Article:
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Membrane remodeling: The role of Ubiquitin


​Researchers at the Large Scale Biology Laboratory show that modification by ubiquitination of a protein of the endocytic complex is essential for the proper functioning of the latter. Similar regulatory mechanisms may exist in all other processes requiring deformation of the cell membrane.

Published on 13 September 2018

Our cells permanently receive and transmit signals from neighboring cells or specialized tissues, which allows the harmonious development of the organism and ensures organs function all along our life. These signals are, for example, differentiation factors and cell growth or pro-inflammatory molecules that bind to receptors expressed at the cell surface. Once bound to its ligand, the receptor activates one or more intracellular signaling pathways in cascade instructing cytoplasmic or nuclear effectors that induce an appropriate cell response. Signal arrest often depends on the internalization of the receptor by endocytosis and its subsequent degradation by the lysosomal pathway.

Most of the times, the binding of the ubiquitin polypeptide to the plasma membrane receptor is the primary molecular signal that induces its internalization. By specifically hydrolyzing ubiquitin linkage, the ubiquitin specific protease USP8 regulates the trafficking, sorting and stability of many membrane receptors at different levels of the endocytic pathway.

The work of the Genetics and Chemogenomics team of the Large Scale Biology Laboratory, conducted in collaboration with the IBS, showed that an endocytic protein (CHMP1B) is dynamically ubiquitinated within 5 to 10 minutes after cells stimulation with EGF, a cell growth factor (Figure). This ubiquitination is necessary for CHMP1B function in intracellular trafficking in human cells, as well as for wing morphogenesis in Drosophila flies. The results obtained by this team also show that CHMP1B is a target of USP8 which, by deubiquitating CHMP1B, may promote its polymerization at the endosome membrane in an endocytic complex known to trigger membrane deformation and scission (Figure).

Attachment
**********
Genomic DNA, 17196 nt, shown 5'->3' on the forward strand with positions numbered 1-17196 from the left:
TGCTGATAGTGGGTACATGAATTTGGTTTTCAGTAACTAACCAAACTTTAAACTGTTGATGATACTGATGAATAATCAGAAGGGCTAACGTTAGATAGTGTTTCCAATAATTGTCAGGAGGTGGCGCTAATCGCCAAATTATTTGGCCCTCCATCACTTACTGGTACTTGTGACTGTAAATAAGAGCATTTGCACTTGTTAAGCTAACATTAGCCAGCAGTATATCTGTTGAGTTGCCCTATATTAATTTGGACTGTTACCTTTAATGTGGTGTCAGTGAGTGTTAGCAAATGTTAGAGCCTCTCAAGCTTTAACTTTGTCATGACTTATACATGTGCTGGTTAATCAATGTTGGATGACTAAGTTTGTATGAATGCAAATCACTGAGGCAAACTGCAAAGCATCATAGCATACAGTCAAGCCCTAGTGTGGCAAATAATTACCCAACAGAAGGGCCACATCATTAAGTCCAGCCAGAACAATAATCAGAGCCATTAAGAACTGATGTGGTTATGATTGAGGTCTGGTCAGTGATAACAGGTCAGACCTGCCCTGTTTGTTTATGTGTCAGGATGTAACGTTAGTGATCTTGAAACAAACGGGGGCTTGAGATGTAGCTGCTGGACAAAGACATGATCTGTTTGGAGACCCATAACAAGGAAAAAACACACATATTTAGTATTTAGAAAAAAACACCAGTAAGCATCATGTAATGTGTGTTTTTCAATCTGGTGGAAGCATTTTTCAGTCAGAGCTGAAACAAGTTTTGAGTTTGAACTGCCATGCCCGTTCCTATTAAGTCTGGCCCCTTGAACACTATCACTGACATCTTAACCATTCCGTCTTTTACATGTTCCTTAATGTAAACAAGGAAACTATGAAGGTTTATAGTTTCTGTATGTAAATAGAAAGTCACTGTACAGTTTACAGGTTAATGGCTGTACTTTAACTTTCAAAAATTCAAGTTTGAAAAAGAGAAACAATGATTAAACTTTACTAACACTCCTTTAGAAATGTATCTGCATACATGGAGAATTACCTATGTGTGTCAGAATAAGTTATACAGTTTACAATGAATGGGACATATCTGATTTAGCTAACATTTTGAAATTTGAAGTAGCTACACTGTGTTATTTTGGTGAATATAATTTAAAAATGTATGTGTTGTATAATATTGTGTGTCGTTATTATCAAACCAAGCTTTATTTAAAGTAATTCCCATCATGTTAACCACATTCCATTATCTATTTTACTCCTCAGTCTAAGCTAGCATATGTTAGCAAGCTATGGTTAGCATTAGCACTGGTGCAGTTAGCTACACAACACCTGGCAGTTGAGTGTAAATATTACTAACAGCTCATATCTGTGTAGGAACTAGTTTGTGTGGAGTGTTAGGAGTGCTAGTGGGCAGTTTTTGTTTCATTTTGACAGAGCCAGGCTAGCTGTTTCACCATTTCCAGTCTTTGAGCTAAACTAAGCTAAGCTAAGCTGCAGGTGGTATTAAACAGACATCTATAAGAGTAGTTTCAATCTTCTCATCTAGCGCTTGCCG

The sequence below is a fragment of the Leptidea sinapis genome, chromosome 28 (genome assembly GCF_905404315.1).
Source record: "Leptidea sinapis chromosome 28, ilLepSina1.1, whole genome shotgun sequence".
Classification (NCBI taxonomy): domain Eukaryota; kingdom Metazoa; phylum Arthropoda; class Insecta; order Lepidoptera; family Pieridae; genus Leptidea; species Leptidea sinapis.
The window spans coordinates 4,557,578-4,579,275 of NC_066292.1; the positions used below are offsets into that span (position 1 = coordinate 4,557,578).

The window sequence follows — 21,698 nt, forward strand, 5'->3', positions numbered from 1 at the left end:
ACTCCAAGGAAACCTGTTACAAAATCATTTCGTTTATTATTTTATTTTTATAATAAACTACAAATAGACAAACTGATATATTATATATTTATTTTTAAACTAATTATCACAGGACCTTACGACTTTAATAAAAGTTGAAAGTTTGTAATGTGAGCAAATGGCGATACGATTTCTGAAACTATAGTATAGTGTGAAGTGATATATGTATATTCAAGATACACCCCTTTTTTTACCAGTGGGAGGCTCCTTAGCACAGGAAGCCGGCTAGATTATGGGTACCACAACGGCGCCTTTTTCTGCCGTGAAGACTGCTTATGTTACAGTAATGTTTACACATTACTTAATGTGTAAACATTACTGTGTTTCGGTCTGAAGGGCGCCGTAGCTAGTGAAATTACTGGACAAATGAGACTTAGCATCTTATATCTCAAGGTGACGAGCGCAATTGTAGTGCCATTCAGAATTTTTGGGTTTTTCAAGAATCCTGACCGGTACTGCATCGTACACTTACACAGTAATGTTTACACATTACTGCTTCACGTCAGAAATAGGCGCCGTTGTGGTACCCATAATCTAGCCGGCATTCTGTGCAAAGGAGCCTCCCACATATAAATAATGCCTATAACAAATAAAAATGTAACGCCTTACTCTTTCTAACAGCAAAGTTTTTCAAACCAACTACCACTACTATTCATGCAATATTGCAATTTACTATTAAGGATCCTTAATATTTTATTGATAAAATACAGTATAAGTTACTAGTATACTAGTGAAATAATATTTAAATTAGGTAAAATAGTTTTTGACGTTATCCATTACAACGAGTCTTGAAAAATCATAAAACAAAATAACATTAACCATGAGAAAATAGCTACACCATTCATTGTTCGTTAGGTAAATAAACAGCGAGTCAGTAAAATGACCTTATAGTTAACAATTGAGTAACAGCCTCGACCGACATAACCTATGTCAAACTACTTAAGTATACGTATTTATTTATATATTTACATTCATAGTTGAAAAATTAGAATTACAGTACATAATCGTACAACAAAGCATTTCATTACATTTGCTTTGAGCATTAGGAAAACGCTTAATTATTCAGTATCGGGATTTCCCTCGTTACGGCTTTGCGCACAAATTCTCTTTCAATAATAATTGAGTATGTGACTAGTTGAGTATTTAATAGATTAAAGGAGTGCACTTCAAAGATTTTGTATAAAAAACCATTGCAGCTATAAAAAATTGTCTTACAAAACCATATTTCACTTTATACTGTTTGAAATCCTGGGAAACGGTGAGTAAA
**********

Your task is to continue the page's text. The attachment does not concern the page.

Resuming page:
Similar ubiquitin-dependent regulatory mechanisms may exist in all other processes that require deformation of the cell membrane, such as cytokinesis (cell division), viral budding, or autophagy. This is to say the importance of identifying therapeutic targets that control the physiological or pathological activity of proteins acting in the endocytic pathway.

The Genetics and Chemogenomics team is interested in continuing the study of USP8 function and to select chemical inhibitors in a context where constitutively active mutant forms of USP8 are expressed in patients with Cushing's disease and overexpressed USP8 contributes to chemoresistance in cancer cells.

* Ubiquitin is a small polypeptide of 72 amino acids that is highly conserved during evolution, ubiquitously expressed in cells and capable of binding to target proteins via a covalent bond on the free NH2 moiety of a lysine residue. Since ubiquitin contains lysine residues, it can polymerize into different types of polyubiquitin chains. This post-translational modification of proteins acts on their activity or stability and can also promote the formation of protein complexes.


A - The CHMP1B protein is ubiquitinated and recruited at the endosome membrane after stimulation with EGF.
B - The hydrolysis of ubiquitin by USP8 would allow the polymerization of CHMP1B and
C - the deformation of the membrane of endosomes.

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